Simulating and Understanding the Gap Outflow and Oceanic Response over the Gulf of Tehuantepec During GOTEX
Journal Article - Open Access
NAVAL RESEARCH LAB WASHINGTON DC WASHINGTON United States
Pagination or Media Count:
Tehuantepecer is a strong mountain gap wind traveling through Chivela Pass into eastern Pacific coast in southern Mexico, most commonly between October and February and brings huge impacts on local and surrounding meteorology and oceanography. Gulf of Tehuantepec EXperiment GOTEX was conducted in February 2004 to enhance the understanding of the strong offshore gap wind, ocean cooling, vertical circulations and interactions among them. The gap wind event during GOTEX was simulated using the U.S. Navy Coupled OceanAtmosphere Mesoscale Prediction System COAMPS R. The simulations are compared and validated with the observations retrieved from several satellites GOES 10-12, MODISAquaTerra, TMI, and QuikSCAT and Airborne EXpendable BathyThermograph AXBT. The study shows that the gap wind outflow has a fanlike pattern expending from the coast and with a strong diurnal variability. The surface wind stress and cooling along the axis of the gap wind outflow caused intense upwelling and vertical mixing in the upper ocean both contributed to the cooling of the ocean mixed layer under the gap wind. The cooling pattern of sea surface temperature SST also reflects temperature advection by the nearby ocean eddies to have a crescent shape.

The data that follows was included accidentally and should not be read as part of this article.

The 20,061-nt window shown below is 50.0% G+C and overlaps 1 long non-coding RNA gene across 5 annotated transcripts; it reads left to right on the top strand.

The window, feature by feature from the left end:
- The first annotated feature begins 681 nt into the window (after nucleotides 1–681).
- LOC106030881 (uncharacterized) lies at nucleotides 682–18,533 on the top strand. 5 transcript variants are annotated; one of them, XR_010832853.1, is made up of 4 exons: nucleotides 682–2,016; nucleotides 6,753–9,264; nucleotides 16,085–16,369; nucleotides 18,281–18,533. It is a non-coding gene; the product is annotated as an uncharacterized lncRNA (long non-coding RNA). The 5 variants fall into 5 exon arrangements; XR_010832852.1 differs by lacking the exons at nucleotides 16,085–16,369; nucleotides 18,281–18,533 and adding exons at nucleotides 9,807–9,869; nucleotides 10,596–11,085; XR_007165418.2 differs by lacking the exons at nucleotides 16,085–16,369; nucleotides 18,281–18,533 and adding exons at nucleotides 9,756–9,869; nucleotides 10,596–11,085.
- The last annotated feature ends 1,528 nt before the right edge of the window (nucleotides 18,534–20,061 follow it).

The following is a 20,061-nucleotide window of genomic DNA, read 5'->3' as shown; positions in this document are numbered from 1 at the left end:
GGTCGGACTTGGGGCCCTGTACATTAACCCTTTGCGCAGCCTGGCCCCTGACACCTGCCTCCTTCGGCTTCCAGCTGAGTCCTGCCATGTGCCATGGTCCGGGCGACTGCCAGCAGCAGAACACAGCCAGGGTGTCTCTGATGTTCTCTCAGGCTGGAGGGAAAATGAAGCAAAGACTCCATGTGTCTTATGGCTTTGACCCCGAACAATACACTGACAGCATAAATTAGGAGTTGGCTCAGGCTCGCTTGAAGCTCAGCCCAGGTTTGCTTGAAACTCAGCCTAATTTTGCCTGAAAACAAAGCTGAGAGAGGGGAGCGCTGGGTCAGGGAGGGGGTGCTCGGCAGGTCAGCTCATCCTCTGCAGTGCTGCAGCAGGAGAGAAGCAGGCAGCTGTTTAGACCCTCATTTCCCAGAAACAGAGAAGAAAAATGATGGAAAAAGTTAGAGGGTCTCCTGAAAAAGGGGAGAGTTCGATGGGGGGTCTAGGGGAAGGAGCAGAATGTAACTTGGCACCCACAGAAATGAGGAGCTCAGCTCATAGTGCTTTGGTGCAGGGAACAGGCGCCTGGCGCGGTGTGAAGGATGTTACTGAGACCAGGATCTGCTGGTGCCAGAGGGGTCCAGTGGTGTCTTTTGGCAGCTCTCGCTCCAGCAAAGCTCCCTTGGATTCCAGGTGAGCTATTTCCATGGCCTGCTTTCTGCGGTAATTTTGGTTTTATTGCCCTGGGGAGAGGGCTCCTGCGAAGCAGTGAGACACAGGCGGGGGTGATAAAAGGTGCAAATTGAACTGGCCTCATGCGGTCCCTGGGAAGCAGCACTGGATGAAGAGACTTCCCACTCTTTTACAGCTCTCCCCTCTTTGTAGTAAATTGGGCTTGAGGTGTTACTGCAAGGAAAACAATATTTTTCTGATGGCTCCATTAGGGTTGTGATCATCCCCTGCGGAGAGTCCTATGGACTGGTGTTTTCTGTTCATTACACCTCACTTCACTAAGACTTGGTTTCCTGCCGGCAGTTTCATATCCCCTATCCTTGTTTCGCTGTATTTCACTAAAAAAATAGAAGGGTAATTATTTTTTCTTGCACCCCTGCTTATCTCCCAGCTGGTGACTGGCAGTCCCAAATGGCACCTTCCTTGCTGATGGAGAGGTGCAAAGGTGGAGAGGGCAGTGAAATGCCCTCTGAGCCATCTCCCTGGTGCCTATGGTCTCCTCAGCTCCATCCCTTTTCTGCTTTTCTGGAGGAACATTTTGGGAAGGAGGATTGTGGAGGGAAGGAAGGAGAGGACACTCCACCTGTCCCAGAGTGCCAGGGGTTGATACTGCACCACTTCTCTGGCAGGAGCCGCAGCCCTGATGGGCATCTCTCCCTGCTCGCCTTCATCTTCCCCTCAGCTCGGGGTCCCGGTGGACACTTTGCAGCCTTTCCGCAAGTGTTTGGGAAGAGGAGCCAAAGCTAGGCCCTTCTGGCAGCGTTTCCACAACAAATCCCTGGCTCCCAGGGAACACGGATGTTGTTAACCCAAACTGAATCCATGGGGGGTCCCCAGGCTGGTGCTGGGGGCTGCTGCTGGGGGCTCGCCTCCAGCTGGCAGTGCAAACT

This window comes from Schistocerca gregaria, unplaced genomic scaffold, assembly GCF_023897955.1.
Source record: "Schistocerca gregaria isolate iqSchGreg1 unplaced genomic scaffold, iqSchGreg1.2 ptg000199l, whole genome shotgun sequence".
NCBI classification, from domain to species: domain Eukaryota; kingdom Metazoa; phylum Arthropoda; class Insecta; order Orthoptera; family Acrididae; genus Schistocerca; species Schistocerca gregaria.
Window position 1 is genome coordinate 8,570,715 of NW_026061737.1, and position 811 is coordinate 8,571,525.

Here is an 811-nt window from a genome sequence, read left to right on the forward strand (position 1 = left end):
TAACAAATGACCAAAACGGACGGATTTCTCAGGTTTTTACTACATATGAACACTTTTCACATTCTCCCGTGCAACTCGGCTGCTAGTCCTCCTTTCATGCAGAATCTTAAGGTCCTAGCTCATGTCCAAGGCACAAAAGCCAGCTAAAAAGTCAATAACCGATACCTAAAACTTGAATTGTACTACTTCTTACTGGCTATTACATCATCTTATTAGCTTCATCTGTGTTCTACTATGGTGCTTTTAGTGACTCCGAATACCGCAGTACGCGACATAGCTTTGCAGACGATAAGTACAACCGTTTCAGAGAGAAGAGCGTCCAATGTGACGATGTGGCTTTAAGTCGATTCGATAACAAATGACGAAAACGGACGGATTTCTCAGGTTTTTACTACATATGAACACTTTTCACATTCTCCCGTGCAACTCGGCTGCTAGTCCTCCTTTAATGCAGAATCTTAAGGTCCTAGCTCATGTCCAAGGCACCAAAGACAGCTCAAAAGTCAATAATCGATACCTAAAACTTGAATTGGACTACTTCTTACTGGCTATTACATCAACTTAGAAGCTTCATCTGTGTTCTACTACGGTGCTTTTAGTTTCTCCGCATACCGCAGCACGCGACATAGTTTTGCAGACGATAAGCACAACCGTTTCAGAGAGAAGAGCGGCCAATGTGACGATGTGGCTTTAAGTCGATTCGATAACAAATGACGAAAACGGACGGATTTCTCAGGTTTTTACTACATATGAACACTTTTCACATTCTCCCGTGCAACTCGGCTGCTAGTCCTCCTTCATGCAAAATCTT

- Physical and Dynamic Oceanography